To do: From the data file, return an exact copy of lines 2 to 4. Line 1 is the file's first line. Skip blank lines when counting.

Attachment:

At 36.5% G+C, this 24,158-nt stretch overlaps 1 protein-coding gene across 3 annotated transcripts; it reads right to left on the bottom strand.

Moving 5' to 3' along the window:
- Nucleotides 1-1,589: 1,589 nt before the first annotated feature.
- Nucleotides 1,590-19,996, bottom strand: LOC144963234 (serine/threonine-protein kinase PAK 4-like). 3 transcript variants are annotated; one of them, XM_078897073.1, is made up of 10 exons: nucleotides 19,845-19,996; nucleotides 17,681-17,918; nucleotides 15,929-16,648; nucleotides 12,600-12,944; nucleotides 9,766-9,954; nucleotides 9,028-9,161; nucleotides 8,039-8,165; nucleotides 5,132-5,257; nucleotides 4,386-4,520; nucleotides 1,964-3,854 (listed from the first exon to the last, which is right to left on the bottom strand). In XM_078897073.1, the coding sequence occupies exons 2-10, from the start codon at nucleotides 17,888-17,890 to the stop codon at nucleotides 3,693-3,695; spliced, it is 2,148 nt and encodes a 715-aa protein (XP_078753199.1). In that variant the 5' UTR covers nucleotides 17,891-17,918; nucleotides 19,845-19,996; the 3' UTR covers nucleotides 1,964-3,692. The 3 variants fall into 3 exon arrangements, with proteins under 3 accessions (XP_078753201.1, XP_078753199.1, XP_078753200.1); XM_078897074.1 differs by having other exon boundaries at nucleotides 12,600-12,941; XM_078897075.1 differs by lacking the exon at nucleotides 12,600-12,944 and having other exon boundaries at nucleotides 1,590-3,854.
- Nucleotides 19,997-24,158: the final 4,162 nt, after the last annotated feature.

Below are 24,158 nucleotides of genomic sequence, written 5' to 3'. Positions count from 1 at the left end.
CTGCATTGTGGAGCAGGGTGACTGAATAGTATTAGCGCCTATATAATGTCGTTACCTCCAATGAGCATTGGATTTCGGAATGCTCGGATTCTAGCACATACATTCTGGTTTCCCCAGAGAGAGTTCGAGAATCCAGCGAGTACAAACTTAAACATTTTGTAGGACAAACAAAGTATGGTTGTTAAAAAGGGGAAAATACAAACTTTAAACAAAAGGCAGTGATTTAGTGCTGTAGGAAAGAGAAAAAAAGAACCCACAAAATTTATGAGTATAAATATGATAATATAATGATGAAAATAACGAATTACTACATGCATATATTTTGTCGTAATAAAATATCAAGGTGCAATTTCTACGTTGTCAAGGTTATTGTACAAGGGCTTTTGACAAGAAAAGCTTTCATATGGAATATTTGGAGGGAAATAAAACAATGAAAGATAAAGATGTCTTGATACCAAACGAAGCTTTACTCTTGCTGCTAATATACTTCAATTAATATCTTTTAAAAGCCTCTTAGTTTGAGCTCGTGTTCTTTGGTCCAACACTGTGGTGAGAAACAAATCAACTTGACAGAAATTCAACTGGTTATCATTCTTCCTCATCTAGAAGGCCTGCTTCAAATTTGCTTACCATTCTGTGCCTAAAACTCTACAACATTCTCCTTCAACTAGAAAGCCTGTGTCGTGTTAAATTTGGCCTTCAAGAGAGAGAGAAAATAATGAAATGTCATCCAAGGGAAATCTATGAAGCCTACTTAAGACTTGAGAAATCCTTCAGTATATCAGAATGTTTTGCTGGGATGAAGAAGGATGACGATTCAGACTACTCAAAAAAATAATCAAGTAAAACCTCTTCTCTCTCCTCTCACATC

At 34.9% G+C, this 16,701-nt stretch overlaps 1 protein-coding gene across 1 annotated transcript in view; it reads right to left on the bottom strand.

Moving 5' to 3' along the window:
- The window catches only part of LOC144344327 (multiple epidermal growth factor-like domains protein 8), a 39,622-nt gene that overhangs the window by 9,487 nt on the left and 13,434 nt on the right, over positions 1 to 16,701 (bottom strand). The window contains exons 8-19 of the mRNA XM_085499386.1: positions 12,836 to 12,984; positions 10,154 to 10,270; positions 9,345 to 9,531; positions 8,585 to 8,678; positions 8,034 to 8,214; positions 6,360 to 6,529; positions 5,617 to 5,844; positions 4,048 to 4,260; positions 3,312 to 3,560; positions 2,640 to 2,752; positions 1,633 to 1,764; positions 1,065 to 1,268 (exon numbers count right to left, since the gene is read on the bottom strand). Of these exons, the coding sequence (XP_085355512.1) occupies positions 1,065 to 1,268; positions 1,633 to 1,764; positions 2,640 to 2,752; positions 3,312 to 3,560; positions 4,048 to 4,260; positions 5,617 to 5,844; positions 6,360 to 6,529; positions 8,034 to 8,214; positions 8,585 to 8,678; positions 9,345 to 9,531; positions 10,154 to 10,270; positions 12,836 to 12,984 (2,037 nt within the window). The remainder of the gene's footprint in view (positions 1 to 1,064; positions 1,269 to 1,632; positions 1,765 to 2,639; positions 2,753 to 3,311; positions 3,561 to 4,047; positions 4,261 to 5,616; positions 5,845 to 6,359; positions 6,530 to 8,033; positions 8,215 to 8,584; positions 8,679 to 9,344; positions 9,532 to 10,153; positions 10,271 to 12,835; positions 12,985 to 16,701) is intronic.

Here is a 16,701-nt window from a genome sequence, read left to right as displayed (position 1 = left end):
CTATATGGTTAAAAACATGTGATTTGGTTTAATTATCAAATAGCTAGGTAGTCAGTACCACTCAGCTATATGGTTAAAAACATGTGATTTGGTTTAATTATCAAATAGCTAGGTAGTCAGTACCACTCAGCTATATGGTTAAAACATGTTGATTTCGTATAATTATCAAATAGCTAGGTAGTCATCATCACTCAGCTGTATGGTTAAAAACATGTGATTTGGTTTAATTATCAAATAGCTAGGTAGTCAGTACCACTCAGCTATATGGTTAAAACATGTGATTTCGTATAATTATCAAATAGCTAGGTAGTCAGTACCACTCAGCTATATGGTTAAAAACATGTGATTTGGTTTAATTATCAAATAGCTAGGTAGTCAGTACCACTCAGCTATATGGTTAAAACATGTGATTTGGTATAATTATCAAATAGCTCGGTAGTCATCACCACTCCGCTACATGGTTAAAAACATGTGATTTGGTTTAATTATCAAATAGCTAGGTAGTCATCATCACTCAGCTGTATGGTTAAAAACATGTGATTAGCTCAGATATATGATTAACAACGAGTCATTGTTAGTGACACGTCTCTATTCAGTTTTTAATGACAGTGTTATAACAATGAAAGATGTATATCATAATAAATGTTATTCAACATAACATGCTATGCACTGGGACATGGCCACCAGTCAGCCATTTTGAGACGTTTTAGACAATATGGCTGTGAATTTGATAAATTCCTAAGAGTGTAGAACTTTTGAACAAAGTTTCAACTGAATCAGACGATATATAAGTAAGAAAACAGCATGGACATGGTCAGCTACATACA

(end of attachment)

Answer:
Moving 5' to 3' along the window:
- Nucleotides 1-1,589: 1,589 nt before the first annotated feature.
- Nucleotides 1,590-19,996, bottom strand: LOC144963234 (serine/threonine-protein kinase PAK 4-like). 3 transcript variants are annotated; one of them, XM_078897073.1, is made up of 10 exons: nucleotides 19,845-19,996; nucleotides 17,681-17,918; nucleotides 15,929-16,648; nucleotides 12,600-12,944; nucleotides 9,766-9,954; nucleotides 9,028-9,161; nucleotides 8,039-8,165; nucleotides 5,132-5,257; nucleotides 4,386-4,520; nucleotides 1,964-3,854 (listed from the first exon to the last, which is right to left on the bottom strand). In XM_078897073.1, the coding sequence occupies exons 2-10, from the start codon at nucleotides 17,888-17,890 to the stop codon at nucleotides 3,693-3,695; spliced, it is 2,148 nt and encodes a 715-aa protein (XP_078753199.1). In that variant the 5' UTR covers nucleotides 17,891-17,918; nucleotides 19,845-19,996; the 3' UTR covers nucleotides 1,964-3,692. The 3 variants fall into 3 exon arrangements, with proteins under 3 accessions (XP_078753201.1, XP_078753199.1, XP_078753200.1); XM_078897074.1 differs by having other exon boundaries at nucleotides 12,600-12,941; XM_078897075.1 differs by lacking the exon at nucleotides 12,600-12,944 and having other exon boundaries at nucleotides 1,590-3,854.